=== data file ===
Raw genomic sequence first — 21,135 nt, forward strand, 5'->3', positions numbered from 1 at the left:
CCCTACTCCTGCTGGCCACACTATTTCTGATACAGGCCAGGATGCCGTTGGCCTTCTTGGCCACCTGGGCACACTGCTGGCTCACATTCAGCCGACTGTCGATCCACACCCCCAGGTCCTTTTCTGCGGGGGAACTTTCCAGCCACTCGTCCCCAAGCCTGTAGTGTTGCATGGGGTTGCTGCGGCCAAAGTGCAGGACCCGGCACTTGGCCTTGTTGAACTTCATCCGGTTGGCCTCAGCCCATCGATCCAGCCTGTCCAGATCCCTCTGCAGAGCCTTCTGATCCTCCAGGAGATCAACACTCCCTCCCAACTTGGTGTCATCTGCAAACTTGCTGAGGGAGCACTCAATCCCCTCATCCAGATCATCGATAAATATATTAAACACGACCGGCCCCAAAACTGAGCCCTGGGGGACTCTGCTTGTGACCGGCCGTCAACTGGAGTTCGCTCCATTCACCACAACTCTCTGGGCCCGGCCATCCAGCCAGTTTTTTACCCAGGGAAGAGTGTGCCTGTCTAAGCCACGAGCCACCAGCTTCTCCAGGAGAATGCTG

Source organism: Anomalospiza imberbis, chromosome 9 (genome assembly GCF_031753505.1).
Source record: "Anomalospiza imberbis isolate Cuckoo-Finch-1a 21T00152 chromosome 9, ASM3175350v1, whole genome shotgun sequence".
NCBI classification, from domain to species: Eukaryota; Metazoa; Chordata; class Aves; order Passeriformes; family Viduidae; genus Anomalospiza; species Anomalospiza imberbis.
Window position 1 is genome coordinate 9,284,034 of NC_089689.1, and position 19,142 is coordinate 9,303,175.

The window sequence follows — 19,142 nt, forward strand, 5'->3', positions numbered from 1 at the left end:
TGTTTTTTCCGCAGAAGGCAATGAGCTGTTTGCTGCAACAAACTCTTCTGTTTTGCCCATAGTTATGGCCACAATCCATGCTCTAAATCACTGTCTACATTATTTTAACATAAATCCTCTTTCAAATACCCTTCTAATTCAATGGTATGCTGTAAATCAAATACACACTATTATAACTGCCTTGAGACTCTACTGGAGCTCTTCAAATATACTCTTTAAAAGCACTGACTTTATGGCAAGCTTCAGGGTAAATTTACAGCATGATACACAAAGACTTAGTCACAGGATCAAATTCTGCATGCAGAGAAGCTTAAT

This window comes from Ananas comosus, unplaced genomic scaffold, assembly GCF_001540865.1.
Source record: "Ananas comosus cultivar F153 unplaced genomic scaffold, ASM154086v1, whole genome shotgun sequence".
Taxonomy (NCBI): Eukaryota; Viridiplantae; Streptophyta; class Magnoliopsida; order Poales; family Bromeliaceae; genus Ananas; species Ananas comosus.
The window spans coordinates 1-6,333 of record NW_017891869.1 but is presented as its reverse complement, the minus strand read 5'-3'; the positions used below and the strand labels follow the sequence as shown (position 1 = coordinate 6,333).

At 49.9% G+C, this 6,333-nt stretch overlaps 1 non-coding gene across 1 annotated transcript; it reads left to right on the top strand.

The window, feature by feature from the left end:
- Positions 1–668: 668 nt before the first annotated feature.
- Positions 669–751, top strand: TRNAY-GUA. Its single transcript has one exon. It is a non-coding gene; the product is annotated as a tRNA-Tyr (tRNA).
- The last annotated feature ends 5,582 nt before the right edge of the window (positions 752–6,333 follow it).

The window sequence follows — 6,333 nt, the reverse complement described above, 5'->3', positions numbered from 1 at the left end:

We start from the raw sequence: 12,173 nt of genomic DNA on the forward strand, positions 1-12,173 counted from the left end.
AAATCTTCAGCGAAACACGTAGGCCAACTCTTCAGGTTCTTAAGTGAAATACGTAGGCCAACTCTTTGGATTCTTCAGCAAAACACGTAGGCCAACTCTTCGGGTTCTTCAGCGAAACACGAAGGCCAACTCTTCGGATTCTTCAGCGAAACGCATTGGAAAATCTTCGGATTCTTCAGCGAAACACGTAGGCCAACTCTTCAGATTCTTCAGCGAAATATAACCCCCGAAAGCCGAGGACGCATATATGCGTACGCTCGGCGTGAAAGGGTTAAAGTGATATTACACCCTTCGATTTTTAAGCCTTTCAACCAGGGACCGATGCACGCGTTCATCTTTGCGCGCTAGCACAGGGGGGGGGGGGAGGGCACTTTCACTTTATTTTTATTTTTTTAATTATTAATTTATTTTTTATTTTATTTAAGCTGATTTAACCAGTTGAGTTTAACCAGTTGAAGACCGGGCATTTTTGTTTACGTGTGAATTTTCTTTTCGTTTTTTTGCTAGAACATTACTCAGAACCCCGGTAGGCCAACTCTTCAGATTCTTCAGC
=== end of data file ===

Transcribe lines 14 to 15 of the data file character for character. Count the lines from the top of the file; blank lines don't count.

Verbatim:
The window, feature by feature from the left end:
- Positions 1–668: 668 nt before the first annotated feature.